Locked-In, Locked-Down: Writing from Prison and Lockdown

Locked-in, Locked-down

The School of Arts have teamed up with WoWFest2021, with students from across the School previewing events from this festival of radical writing, taking place throughout May. 

Mackenzie Blacklock (year 3, English) previews Locked-In, Locked-Down: Writing from Prison and Lockdown, Thursday 20 May, 7.30 pm. Tickets £10/£5 concessions.

Whether you feel disconnected from your work, your social life, or the rest of the world, lockdown has made it common for us all to feel restricted. But for those incarcerated, even in normal circumstances it means feeing trapped and isolated from friends and family. With COVID restrictions these feelings intensify. Inmates now spend more than 90% of their day in their cells and primarily alone. This is one of the loneliest times we’ve experienced and most of us haven’t even had it half as bad. 

The event ‘Locked-In, Locked Down: Writing from Prison and Lockdown’ explores the feeling of uncertainty within uncertainty. This entire year has been overshadowed with ambiguity: what’s the next step personally? Locally? Globally? With the help of this discussion we can now put ourselves in the position of those who have been experiencing more extreme uncertainty, especially without the rehabilitation activities and social hours that would normally break up confinement.  

When the University of Manchester attempted to lock in students in halls of residences with metal fences, barring them from mixing with other buildings, students protested they were being trapped against their will, and that the measures were “inhumane”. But what about being limited to one room as opposed to one household, without a daily walk or being able to order online to curb the boredom? The idea of being sat aimlessly, the day only being broken by meal deliveries, is unimaginable. At least for those in households there was some creative freedom – there was a surge in new hobbies, a flurry of finished manuscripts, an unprecedented situation to write about – but how are inmates able to draw on any experiences if they can’t even talk to one another? The forcing of solitary confinement may be an appropriate option to stop the spread of the virus, but isolation like this is generally used as an extreme punishment and can have detrimental effects on inmates’ mental health.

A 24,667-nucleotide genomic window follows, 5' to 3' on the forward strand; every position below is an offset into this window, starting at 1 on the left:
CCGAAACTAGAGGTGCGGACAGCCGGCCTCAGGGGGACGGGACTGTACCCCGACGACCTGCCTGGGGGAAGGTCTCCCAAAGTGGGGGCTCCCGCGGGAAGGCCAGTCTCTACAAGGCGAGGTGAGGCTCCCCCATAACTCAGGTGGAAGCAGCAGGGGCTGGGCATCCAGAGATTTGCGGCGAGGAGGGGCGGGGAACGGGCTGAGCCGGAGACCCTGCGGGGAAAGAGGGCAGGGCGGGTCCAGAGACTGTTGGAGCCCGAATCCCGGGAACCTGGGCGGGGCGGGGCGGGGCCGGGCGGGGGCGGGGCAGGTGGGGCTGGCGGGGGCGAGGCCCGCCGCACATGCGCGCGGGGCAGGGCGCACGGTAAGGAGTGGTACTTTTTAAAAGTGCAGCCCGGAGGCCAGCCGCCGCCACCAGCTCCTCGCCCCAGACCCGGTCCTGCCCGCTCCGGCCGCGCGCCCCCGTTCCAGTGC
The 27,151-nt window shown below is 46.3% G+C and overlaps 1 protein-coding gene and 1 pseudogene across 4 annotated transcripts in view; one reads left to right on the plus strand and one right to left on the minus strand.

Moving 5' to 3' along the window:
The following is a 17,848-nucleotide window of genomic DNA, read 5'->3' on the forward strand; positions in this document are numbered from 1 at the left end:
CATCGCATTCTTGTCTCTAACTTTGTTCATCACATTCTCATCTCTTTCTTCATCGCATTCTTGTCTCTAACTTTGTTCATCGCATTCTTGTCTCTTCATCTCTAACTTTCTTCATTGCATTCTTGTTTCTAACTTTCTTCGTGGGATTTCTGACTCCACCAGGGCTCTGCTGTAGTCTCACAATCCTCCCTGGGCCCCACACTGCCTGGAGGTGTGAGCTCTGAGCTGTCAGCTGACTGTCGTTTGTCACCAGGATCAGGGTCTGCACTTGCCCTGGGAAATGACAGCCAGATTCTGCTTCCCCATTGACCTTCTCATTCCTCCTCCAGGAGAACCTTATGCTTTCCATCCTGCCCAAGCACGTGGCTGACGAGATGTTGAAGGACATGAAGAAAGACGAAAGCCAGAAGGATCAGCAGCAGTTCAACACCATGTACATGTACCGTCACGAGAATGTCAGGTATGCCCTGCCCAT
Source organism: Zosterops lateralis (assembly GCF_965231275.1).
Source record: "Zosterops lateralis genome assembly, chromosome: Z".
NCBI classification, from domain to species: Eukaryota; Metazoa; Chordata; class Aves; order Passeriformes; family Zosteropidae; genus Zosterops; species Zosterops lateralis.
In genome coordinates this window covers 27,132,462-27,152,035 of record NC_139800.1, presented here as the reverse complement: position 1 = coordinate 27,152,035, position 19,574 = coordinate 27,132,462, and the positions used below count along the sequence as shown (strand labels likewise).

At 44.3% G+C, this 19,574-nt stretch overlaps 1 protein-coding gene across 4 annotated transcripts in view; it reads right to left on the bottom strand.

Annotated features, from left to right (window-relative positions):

Equally, austerity and the need to prioritise government spending on COVID means that less funding is being extended to prisons. Because of these cuts, prisoners’ access to face-to-face education has halted and the replacement education packs have not all been distributed. Only 21% of prisoners said it was easy to access education and rehabilitation, leaving the majority underprepared to finish their sentences with the necessary means to enter the community again. 

As the vaccines role out and real life begins to re-establish itself, we must think about how we felt during those isolated times and remember that some people are still experiencing this regularly. COVID vaccines for inmates are not a high priority due to the public backlash this could prompt, however the longer we leave it the more damaging it is for prisoners. The need for rehabilitation and socialisation should not take a backseat. 

This event presents how writing in both prison and lockdown can help explore our feelings of uncertainty in unprecedented times. The therapeutic nature of creativity allows a better understanding of our circumstances and encourages us to address our emotions head on. This event will highlight the benefits of writing as a form of expression, validating all emotions that may have arisen after being locked-down for so much of the past year.  

Part of WoWFest21: celebrating 21 years of radical writing. Check out the full programme here